Reaction to the result could partly depend on the performance of Kenya's electoral commission, which will collect vote counts from more than 40 000 polling stations.
Tensions have soared in east Africa's richest economy as the campaign ended with the murder of a top election official, and Odinga has repeated claims the vote will be rigged.
"We are fearful because before there was rigging and that led to violence", said orange seller Christine Okoth.
Limo acknowledged claims of malfunctioning voting machines, which have circulated online, saying there have been "three or four cases of malfunction where the system needed restarting" but added that for the most part things have "gone well".
The speech came hours before 20 million Kenyans registered by the country's electoral body head to the polls, which are set to open at 6 a.m.
Former US president Barack Obama, whose father was born in Kenya, led a chorus of global calls on the eve of the vote for a peaceful election.
"I feel good. I feel positive because we ran a positive campaign", Kenyatta said after casting his vote.
In March 2013, Kenyatta, defeated Odinga, despite charges of crimes against humanity by the International Criminal Court (ICC) over the 2007-2008 violence. The ethnic violence that followed killed 1,200 people and displaced 600,000.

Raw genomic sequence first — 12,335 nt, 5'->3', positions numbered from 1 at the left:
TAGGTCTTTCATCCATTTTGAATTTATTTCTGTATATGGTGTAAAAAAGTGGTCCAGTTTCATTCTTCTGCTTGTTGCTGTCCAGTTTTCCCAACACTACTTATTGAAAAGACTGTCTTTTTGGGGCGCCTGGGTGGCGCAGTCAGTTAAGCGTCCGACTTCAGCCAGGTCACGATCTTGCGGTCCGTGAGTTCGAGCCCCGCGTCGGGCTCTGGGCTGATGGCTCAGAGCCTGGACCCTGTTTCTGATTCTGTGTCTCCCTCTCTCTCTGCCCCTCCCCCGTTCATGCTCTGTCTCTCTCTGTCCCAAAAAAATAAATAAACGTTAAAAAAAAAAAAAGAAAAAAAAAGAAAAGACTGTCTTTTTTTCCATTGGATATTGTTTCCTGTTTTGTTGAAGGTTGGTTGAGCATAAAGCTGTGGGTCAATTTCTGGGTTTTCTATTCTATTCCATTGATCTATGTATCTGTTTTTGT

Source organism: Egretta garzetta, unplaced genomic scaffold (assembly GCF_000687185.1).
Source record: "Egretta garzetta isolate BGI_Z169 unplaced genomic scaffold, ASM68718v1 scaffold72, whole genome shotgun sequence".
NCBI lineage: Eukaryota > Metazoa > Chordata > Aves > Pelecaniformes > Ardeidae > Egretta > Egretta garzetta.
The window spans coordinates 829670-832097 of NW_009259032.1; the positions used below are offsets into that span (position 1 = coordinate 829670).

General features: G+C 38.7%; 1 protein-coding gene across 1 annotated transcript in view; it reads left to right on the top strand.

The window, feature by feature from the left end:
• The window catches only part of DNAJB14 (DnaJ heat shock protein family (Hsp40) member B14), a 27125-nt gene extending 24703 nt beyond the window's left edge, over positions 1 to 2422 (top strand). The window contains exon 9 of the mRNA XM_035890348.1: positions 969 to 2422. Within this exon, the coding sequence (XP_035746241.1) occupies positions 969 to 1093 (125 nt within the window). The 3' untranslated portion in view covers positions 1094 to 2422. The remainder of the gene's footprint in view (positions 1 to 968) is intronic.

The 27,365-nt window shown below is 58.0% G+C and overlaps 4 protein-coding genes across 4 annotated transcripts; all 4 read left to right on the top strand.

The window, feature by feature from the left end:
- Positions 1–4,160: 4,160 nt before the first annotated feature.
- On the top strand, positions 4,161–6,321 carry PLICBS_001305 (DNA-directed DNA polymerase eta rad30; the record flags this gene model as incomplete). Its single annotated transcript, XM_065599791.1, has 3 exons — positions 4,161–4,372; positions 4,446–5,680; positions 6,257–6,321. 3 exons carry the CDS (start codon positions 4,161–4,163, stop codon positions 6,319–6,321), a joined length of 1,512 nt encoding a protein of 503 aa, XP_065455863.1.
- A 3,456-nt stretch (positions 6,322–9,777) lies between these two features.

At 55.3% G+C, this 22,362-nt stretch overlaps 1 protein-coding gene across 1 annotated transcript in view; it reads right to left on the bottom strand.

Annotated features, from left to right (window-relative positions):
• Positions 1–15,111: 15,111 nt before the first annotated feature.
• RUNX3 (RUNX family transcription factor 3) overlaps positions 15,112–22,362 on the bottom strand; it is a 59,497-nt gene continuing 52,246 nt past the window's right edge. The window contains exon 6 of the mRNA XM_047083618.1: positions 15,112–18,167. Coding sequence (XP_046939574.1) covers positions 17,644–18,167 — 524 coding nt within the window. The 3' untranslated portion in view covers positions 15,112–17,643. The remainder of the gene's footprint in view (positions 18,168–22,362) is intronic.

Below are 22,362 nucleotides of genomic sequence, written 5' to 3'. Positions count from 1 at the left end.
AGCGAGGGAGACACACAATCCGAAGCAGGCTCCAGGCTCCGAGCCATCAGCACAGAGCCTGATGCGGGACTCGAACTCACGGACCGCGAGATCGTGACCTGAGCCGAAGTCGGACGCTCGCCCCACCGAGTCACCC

Chief EU observer Marietje Schaake said polling stations were busy and people were eager to cast their vote.
Election officials say the victor of Kenya's presidential race must get more than 50% of the votes as well as one-quarter or more votes in at least 24 of Kenya's 47 counties.
Fears of violence this time have prompted many to leave their homes for their ethnic heartlands.
Mr. Owiti said he was skeptical that the elections would be credible, having already spotted the names of two dead people, both acquaintances, on the voting register.
The men belong to two of the country's main ethnic groups, Kenyatta from the Kikuyu, the largest, and Odinga the Luo. "God bless Kenya", Odinga said in a statement. "We also call for impartial and human rights compliant conduct of the police and security forces as a cornerstone for peaceful elections".
Voters formed long queues at many polling stations before dawn, waiting for the chance to cast ballots in a tightly contested race for the presidency as well as for more than 1,800 elected positions, including governors, legislative representatives and county officials.
Kenyatta, 55, is seeking his second and final five-year term as his long-time rival, Odinga, 72, is putting up a stiff fight. A recently instituted gender quota for the country's parliament has also prompted a backlash in the form of widespread violence against women running for office.
Scola Wambui, Kiingati's daughter, said her mother was delighted to vote.
In the past few days, the opposition has expressed concern about the IEBC's announcement that network coverage was too bad at some polling stations to transmit results electronically.
Former U.S. Secretary of State John Kerry is among global observers who will be monitoring the election.